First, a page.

I remember feeling so incredibly alienated as a young woman, misunderstood and ostracized by my family and by most of my peers. The only kids I felt comfortable with were the other freaks and outcasts at school, but we coped collectively by glorifying drugs and death. What I could have used was some truly supportive community that saw my strengths and held them up to me, that reminded me of all the gifts I had lost to a psychiatrized adolescence, such as my love of art, writing, and nature. The title of an Icarus Project publication on mutual support resonates with me so deeply: “Friends Make the Best Medicine.” The communities of which I am thankful to be a part of today remind me to call myself Beloved, to feel myself Beloved upon the earth.
I am very inspired by the Alternatives to Suicide groups happening in Western Massachusetts and elsewhere. In these groups, which are run by and for attempt survivors or people who struggle with the desire to die, folks can talk honestly about suicide, without fear of having the cops called on them, scorn, or judgment. We need spaces like this everywhere to remind us that we are not alone, and that collectively we can make meaning of life, we can collect the shards of our dreams, we can find something to live for, and something to fight for.
Today, twenty years later, I can say that I have truly gone from longing for death to revering life. Now I am a mother, having grown life within me and given birth to life, and I have sworn to myself that suicide is not an option. Sometimes I do feel that old familiar “tsunami” wash over me, that urge to die. I see the tsunami for what it is, an unmet longing within me. Today I know that all I need to do is notice the suicidal thoughts with compassion, and take some small step in the direction of what I like to call my “larger longings.” Longings to create, to love and be loved, to talk, to cry, to laugh, to be touched, to rest; or to be alone, to write, to walk in the forest, surrounded by trees, listening to the sound of my feet crunching over the leaves. When I listen to and nurture these larger longings, the tsunami retreats silently and becomes one with the ocean again.
There is a part of me that dreads the day when my son will catch a glimpse of my self-inflicted scars and ask, “what are these, Mommy?” But I will swallow hard and tell him the truth, as I have come to see it. This criss-cross of scars form the tracks where angels skated across my wrists. The cigarette burn scars on my arms are where the fairies touched me with their magic wands. They are reminders of a life I once lived. I’m glad I survived. And I will tell him that inside, too, there are some wounds that may never heal completely, but the scars do fade, with the application of love and the light of community.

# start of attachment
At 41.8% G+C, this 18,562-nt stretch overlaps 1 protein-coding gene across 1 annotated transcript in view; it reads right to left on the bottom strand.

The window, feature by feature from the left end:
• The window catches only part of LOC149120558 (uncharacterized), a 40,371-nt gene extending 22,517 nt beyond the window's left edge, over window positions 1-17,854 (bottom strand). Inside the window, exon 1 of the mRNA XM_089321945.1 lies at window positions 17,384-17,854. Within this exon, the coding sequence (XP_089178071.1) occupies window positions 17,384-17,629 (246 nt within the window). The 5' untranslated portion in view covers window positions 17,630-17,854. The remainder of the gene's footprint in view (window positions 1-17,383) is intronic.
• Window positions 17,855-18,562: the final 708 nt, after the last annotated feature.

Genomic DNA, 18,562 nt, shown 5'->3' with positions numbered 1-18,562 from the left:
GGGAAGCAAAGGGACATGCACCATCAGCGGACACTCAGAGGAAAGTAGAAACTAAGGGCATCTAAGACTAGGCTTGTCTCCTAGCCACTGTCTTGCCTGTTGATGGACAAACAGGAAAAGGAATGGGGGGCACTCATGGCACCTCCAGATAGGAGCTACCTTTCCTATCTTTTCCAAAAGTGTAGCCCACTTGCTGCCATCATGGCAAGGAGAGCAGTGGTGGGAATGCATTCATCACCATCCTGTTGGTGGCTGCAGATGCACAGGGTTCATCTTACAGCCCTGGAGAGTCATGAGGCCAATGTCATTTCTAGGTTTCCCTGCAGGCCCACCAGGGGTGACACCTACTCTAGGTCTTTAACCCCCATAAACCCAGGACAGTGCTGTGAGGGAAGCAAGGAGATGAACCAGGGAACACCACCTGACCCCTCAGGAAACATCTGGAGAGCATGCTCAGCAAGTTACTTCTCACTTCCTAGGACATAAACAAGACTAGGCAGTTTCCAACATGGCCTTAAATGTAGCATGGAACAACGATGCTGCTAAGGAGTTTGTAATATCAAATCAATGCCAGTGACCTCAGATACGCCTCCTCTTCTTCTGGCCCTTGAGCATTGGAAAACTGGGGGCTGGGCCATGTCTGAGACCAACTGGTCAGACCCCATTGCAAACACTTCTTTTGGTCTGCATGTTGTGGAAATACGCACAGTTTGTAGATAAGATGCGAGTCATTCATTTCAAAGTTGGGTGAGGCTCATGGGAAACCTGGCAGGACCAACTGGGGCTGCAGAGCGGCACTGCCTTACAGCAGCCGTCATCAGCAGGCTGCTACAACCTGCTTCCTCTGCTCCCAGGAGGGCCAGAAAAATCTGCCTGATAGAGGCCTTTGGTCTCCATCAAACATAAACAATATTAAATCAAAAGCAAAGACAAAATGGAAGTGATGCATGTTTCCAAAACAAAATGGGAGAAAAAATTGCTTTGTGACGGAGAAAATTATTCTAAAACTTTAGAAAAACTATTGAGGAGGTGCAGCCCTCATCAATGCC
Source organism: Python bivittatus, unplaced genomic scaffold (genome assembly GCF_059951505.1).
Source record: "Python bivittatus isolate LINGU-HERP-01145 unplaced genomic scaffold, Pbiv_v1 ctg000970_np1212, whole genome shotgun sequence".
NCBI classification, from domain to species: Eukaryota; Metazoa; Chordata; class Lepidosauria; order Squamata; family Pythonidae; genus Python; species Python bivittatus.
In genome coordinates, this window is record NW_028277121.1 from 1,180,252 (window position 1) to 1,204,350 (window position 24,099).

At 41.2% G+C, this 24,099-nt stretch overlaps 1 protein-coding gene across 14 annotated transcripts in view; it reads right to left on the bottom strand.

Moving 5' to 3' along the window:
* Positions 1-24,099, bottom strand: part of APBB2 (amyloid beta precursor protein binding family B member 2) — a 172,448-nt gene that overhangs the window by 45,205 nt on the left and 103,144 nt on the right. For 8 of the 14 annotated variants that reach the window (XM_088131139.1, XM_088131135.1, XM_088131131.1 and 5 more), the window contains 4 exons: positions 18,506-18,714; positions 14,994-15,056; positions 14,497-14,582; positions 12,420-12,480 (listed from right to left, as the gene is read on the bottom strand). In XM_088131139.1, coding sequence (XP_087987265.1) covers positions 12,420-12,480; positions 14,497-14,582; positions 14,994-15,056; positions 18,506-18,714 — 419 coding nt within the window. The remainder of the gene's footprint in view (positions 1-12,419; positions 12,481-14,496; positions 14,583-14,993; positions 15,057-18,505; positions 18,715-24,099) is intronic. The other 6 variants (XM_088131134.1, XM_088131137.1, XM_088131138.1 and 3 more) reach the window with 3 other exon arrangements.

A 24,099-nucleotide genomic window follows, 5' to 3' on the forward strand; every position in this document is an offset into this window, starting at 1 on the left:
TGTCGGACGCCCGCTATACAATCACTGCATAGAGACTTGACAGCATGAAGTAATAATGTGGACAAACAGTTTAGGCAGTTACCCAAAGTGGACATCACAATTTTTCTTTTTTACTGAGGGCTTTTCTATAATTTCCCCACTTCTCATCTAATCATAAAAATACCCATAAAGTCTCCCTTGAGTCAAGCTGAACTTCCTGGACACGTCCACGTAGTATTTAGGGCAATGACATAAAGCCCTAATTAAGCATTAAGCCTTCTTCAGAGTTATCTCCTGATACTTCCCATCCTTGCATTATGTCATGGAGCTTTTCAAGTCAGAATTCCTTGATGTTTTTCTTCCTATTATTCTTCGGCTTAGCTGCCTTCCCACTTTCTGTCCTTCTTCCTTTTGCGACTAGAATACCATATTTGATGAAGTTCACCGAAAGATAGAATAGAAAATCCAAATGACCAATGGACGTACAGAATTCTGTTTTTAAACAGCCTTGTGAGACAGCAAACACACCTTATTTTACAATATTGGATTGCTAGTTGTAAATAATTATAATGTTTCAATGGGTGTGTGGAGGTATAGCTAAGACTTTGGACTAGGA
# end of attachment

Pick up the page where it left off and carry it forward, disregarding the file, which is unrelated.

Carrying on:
Of further interest:
This is beautiful, Leah. You are an inspiration to so many and a bright light leading this revolution.
I guess it is good to know that some of us “make it out” and can talk about suicide attempts that are twenty years old. However, not all of up are attractive and acceptable enough in polite society to come to where Leah has in midlife. Who speaks for people like me–the fat, ugly, aging minimum wage piece of garbage who is still living in hell?
You can speak for yourself. Your story is important, just as important as Leah’s. Your story is important to us. Why don’t you share it with us? If you are afraid of someone identifying you, then you can obscure any information that might be identifying.
“fat, ugly, aging, minimum wage piece of garbage”?!??! WTH? To me you are beautiful and sparkling, brilliant and kind-hearted, a shining star. You may be in a yucky place right now, but something much better could be right around the corner. Stop listening to you-know-who, and get her voice out of your head! 😉 Sounds like Leah felt a lot like you do when she was stuck in that dingy, stinky group home, repugnant to everyone around her. She was a shining star then too, but that fact hadn’t been recognized yet.